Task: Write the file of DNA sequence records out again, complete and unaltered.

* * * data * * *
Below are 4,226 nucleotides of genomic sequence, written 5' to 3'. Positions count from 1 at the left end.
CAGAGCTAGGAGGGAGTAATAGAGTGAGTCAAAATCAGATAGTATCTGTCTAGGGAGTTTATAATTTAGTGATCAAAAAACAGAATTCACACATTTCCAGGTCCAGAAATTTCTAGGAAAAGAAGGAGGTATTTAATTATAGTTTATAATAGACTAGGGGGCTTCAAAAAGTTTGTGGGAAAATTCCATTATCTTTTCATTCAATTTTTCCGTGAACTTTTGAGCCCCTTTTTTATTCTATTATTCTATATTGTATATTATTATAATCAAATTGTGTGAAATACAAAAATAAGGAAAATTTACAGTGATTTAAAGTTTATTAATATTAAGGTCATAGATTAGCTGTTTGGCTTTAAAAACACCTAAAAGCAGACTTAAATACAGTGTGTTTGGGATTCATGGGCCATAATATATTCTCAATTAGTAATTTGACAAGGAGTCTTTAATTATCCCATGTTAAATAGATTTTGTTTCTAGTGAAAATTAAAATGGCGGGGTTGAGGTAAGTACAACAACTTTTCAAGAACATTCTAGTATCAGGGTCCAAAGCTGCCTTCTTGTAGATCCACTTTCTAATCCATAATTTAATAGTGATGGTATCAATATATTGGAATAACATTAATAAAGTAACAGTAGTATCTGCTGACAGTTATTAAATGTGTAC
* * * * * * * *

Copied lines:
Below are 4,226 nucleotides of genomic sequence, written 5' to 3'. Positions count from 1 at the left end.
CAGAGCTAGGAGGGAGTAATAGAGTGAGTCAAAATCAGATAGTATCTGTCTAGGGAGTTTATAATTTAGTGATCAAAAAACAGAATTCACACATTTCCAGGTCCAGAAATTTCTAGGAAAAGAAGGAGGTATTTAATTATAGTTTATAATAGACTAGGGGGCTTCAAAAAGTTTGTGGGAAAATTCCATTATCTTTTCATTCAATTTTTCCGTGAACTTTTGAGCCCCTTTTTTATTCTATTATTCTATATTGTATATTATTATAATCAAATTGTGTGAAATACAAAAATAAGGAAAATTTACAGTGATTTAAAGTTTATTAATATTAAGGTCATAGATTAGCTGTTTGGCTTTAAAAACACCTAAAAGCAGACTTAAATACAGTGTGTTTGGGATTCATGGGCCATAATATATTCTCAATTAGTAATTTGACAAGGAGTCTTTAATTATCCCATGTTAAATAGATTTTGTTTCTAGTGAAAATTAAAATGGCGGGGTTGAGGTAAGTACAACAACTTTTCAAGAACATTCTAGTATCAGGGTCCAAAGCTGCCTTCTTGTAGATCCACTTTCTAATCCATAATTTAATAGTGATGGTATCAATATATTGGAATAACATTAATAAAGTAACAGTAGTATCTGCTGACAGTTATTAAATGTGTAC